Former Egyptian spy chief Omar Suleiman, who experts say oversaw torture for the Mubarak regime, has appealed a government ruling barring him from running for president in the country's upcoming elections.
Suleiman, whose candidacy had caused an uproar among both Islamists and the secular parties who led the revolution that toppled Mubarak, is among ten candidates who were barred by the country's election commission from running for president on technical grounds. According to the commission, Suleiman did not submit enough signatures from local notables endorsing him to qualify as a candidate.
In a separate hurdle for Suleiman's candidacy, Egypt's parliament also passed legislation Thursday banning former top officials in the Mubarak regime from standing for office, but that bill must be approved by the ruling Supreme Council of the Armed Forces (SCAF) to become law.
Suleiman served at the top of Egyptian intelligence from 1993 until he was briefly appointed vice president to then-President Hosni Mubarak just days before the regime fell in February 2011. As ABC News reported last year, in that time experts said Suleiman had been America's "point man in Egypt" and was integral to just about every intelligence operation the U.S. conducted there.
John Sifton, who authored a 2007 Human Rights Watch report on torture conducted by Egyptian intelligence, said Suleiman oversaw joint operations with the CIA and other Arab countries "which featured illegal renditions and tortures of dozens of detainees." Under the rendition program, terror suspects were grabbed from one country and delivered by the U.S. to yet another country to be interrogated, often using harsh techniques.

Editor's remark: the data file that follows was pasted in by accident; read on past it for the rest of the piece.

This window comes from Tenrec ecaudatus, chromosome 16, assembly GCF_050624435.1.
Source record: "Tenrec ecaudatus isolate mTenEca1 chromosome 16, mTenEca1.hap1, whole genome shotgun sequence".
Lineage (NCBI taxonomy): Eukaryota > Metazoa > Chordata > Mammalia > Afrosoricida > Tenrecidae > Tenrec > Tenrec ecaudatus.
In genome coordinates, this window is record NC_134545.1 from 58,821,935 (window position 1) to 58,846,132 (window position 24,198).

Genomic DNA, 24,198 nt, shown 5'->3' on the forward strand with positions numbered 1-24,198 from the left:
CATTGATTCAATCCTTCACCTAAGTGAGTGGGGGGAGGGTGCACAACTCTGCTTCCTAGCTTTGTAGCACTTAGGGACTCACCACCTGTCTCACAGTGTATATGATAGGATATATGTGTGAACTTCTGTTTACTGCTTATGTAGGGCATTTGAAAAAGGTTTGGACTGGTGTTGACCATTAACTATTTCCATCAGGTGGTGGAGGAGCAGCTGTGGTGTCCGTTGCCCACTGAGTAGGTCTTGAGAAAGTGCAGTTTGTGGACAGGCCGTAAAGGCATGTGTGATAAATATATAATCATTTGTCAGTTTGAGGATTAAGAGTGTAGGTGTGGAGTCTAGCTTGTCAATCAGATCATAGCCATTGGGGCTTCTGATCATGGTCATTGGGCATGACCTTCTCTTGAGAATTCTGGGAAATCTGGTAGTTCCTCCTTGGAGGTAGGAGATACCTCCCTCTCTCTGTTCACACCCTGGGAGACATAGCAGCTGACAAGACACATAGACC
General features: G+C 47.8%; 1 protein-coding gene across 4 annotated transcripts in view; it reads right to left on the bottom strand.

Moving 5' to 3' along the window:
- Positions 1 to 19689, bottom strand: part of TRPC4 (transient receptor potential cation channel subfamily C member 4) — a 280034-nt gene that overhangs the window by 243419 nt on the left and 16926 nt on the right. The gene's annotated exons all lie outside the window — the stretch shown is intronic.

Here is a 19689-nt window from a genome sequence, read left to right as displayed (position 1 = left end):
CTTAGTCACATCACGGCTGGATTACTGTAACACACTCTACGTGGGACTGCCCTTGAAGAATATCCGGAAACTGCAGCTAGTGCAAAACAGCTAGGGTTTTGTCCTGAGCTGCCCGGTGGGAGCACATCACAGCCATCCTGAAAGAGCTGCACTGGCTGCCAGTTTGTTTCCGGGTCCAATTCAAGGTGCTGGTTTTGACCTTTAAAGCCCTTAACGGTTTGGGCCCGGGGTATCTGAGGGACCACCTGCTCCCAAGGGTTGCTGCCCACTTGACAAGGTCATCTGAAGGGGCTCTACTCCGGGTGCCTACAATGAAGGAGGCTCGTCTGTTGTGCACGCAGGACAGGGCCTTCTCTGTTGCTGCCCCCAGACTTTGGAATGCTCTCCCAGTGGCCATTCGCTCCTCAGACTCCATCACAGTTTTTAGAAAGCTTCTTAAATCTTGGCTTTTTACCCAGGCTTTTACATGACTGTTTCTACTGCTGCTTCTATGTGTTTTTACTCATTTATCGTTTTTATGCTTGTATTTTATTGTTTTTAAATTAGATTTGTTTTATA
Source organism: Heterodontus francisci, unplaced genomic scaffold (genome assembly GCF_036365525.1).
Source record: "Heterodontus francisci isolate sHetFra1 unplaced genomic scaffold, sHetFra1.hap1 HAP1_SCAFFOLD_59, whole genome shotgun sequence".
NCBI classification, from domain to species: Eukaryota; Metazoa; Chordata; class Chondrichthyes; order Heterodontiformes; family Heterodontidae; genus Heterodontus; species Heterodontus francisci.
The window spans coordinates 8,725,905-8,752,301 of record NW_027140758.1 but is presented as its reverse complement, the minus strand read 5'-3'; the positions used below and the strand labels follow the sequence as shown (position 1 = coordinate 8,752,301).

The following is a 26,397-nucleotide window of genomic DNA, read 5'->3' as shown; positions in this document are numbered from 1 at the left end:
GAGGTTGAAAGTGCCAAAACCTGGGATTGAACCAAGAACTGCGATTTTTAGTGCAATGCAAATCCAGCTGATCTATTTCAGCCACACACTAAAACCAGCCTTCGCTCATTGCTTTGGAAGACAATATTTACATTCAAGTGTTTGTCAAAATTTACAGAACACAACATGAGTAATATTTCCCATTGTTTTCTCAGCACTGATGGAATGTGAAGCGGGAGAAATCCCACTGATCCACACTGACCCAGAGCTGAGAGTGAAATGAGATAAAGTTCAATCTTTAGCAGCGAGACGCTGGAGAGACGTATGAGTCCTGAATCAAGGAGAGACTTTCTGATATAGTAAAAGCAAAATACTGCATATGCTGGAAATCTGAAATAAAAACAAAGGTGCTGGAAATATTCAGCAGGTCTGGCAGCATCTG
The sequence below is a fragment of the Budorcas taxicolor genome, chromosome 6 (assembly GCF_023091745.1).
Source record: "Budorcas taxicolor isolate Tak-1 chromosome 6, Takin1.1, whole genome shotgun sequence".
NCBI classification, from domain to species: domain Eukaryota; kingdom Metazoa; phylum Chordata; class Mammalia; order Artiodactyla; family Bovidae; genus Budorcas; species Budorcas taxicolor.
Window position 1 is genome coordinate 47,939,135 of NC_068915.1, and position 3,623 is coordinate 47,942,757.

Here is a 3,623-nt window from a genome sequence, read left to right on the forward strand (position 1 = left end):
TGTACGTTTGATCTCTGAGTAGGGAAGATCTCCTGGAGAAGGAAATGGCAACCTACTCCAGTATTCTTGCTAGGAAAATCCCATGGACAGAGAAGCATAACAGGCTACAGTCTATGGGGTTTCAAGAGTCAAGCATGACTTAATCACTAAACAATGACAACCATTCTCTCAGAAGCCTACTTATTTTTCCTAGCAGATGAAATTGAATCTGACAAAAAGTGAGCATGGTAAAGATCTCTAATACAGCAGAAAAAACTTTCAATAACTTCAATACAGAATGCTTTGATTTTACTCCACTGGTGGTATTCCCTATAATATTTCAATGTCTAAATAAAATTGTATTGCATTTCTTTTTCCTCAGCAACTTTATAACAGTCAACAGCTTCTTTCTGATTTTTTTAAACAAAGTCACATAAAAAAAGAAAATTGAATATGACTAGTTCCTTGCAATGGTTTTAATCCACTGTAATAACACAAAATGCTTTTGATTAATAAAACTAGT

The election commission ruled that Suleiman had not collected enough signatures from a specific region of Egypt to qualify as a candidate. Suleiman appealed his disqualifications by presenting additional endorsements. While the commission is not expected to rule on the appeal before Tuesday, Egypt's Al Arabiya television reported Monday that the secretary general of the commission had asserted the body could not accept endorsements submitted after the April 8 th deadline.
Also appealing disqualification was Egypt's leading Islamist candidate, the Muslim Brotherhood's Khairat Shater, who was barred because he is running less than six years after his release from prison. On Monday, Shater continued campaigning, vowing to return to the street "to continue the revolution if [the Supreme Council for the Armed Forces] continues to skew the race in favor of [Mubarak's party]".
The Muslim Brotherhood, which was persecuted under Mubarak, claims that Shater's jailing was politically motivated and should not disqualify him from running.
"There is an attempt by the old Mubarak regime to hijack the last stage of this transitional period and reproduce the old system of governance." Murad Muhammed Ali, campaign manager for Shater, told Reuters.
Salafi preacher Hazem Salah Abu Ismail, who was disqualified because his mother allegedly holds U.S. citizenship, is also appealing the commission's decision. Abu Ismail has denied that his mother is a U.S. citizen, saying his sister is a citizen and his mother had only a green card. Egyptian law requires that candidates, their spouses and parents only hold Egyptian citizenship. The election commission's ruling seemed to contradict a decision by the Cairo administrative court last week that found that his mother was not a U.S. citizen.
There are a total of 13 remaining candidates in the race who have not been disqualified. Chief among them are Amr Mousa, Mubarak's foreign minister for a decade, Abdel Moneim Abul Fotouh, a former member and Muslim Brotherhood reformer who was ousted from the party, and Ahmed Shafiq, Mubarak's last prime minister.
Egypt's presidential election is expected to be held on May 22 and 23 with a final list of candidates expected to be released by April 26.